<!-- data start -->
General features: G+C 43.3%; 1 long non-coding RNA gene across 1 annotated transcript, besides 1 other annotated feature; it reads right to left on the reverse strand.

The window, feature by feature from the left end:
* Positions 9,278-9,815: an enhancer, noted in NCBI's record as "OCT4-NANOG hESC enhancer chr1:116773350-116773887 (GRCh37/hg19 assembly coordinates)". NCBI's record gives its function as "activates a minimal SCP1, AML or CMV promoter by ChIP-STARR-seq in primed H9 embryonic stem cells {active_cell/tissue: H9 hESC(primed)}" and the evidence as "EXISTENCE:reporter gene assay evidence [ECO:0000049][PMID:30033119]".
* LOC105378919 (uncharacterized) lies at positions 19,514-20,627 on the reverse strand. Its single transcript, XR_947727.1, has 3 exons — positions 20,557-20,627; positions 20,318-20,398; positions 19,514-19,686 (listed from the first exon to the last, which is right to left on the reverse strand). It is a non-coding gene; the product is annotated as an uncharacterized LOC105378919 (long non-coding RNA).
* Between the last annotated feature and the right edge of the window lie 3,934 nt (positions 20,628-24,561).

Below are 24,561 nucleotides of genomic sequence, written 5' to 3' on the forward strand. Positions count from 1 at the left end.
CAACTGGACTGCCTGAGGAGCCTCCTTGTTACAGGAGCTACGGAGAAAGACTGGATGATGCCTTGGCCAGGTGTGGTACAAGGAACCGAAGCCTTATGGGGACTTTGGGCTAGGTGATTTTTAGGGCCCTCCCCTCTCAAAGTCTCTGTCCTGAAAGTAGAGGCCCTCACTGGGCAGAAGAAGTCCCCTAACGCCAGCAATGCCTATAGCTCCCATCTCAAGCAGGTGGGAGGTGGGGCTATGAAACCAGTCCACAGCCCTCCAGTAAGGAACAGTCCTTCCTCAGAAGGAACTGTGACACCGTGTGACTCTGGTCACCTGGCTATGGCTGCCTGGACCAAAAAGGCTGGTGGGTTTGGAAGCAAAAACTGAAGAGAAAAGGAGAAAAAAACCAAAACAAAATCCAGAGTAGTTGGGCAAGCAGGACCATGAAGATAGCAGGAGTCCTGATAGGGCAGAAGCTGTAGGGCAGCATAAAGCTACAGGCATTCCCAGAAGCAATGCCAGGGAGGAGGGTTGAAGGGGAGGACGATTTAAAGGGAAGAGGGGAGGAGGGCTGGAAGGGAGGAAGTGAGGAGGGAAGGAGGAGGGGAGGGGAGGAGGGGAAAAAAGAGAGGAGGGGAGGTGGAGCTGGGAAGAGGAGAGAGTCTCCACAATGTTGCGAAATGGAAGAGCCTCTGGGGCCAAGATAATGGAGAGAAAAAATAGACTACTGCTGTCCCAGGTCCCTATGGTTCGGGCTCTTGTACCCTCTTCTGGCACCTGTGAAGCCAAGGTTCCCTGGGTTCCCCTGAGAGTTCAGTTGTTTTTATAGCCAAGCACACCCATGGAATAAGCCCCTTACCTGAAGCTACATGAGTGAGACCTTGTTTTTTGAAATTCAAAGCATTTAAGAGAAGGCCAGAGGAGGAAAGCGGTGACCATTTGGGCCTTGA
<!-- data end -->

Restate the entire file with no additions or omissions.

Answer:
General features: G+C 43.3%; 1 long non-coding RNA gene across 1 annotated transcript, besides 1 other annotated feature; it reads right to left on the reverse strand.

The window, feature by feature from the left end:
* Positions 9,278-9,815: an enhancer, noted in NCBI's record as "OCT4-NANOG hESC enhancer chr1:116773350-116773887 (GRCh37/hg19 assembly coordinates)". NCBI's record gives its function as "activates a minimal SCP1, AML or CMV promoter by ChIP-STARR-seq in primed H9 embryonic stem cells {active_cell/tissue: H9 hESC(primed)}" and the evidence as "EXISTENCE:reporter gene assay evidence [ECO:0000049][PMID:30033119]".
* LOC105378919 (uncharacterized) lies at positions 19,514-20,627 on the reverse strand. Its single transcript, XR_947727.1, has 3 exons — positions 20,557-20,627; positions 20,318-20,398; positions 19,514-19,686 (listed from the first exon to the last, which is right to left on the reverse strand). It is a non-coding gene; the product is annotated as an uncharacterized LOC105378919 (long non-coding RNA).
* Between the last annotated feature and the right edge of the window lie 3,934 nt (positions 20,628-24,561).

Below are 24,561 nucleotides of genomic sequence, written 5' to 3' on the forward strand. Positions count from 1 at the left end.
CAACTGGACTGCCTGAGGAGCCTCCTTGTTACAGGAGCTACGGAGAAAGACTGGATGATGCCTTGGCCAGGTGTGGTACAAGGAACCGAAGCCTTATGGGGACTTTGGGCTAGGTGATTTTTAGGGCCCTCCCCTCTCAAAGTCTCTGTCCTGAAAGTAGAGGCCCTCACTGGGCAGAAGAAGTCCCCTAACGCCAGCAATGCCTATAGCTCCCATCTCAAGCAGGTGGGAGGTGGGGCTATGAAACCAGTCCACAGCCCTCCAGTAAGGAACAGTCCTTCCTCAGAAGGAACTGTGACACCGTGTGACTCTGGTCACCTGGCTATGGCTGCCTGGACCAAAAAGGCTGGTGGGTTTGGAAGCAAAAACTGAAGAGAAAAGGAGAAAAAAACCAAAACAAAATCCAGAGTAGTTGGGCAAGCAGGACCATGAAGATAGCAGGAGTCCTGATAGGGCAGAAGCTGTAGGGCAGCATAAAGCTACAGGCATTCCCAGAAGCAATGCCAGGGAGGAGGGTTGAAGGGGAGGACGATTTAAAGGGAAGAGGGGAGGAGGGCTGGAAGGGAGGAAGTGAGGAGGGAAGGAGGAGGGGAGGGGAGGAGGGGAAAAAAGAGAGGAGGGGAGGTGGAGCTGGGAAGAGGAGAGAGTCTCCACAATGTTGCGAAATGGAAGAGCCTCTGGGGCCAAGATAATGGAGAGAAAAAATAGACTACTGCTGTCCCAGGTCCCTATGGTTCGGGCTCTTGTACCCTCTTCTGGCACCTGTGAAGCCAAGGTTCCCTGGGTTCCCCTGAGAGTTCAGTTGTTTTTATAGCCAAGCACACCCATGGAATAAGCCCCTTACCTGAAGCTACATGAGTGAGACCTTGTTTTTTGAAATTCAAAGCATTTAAGAGAAGGCCAGAGGAGGAAAGCGGTGACCATTTGGGCCTTGA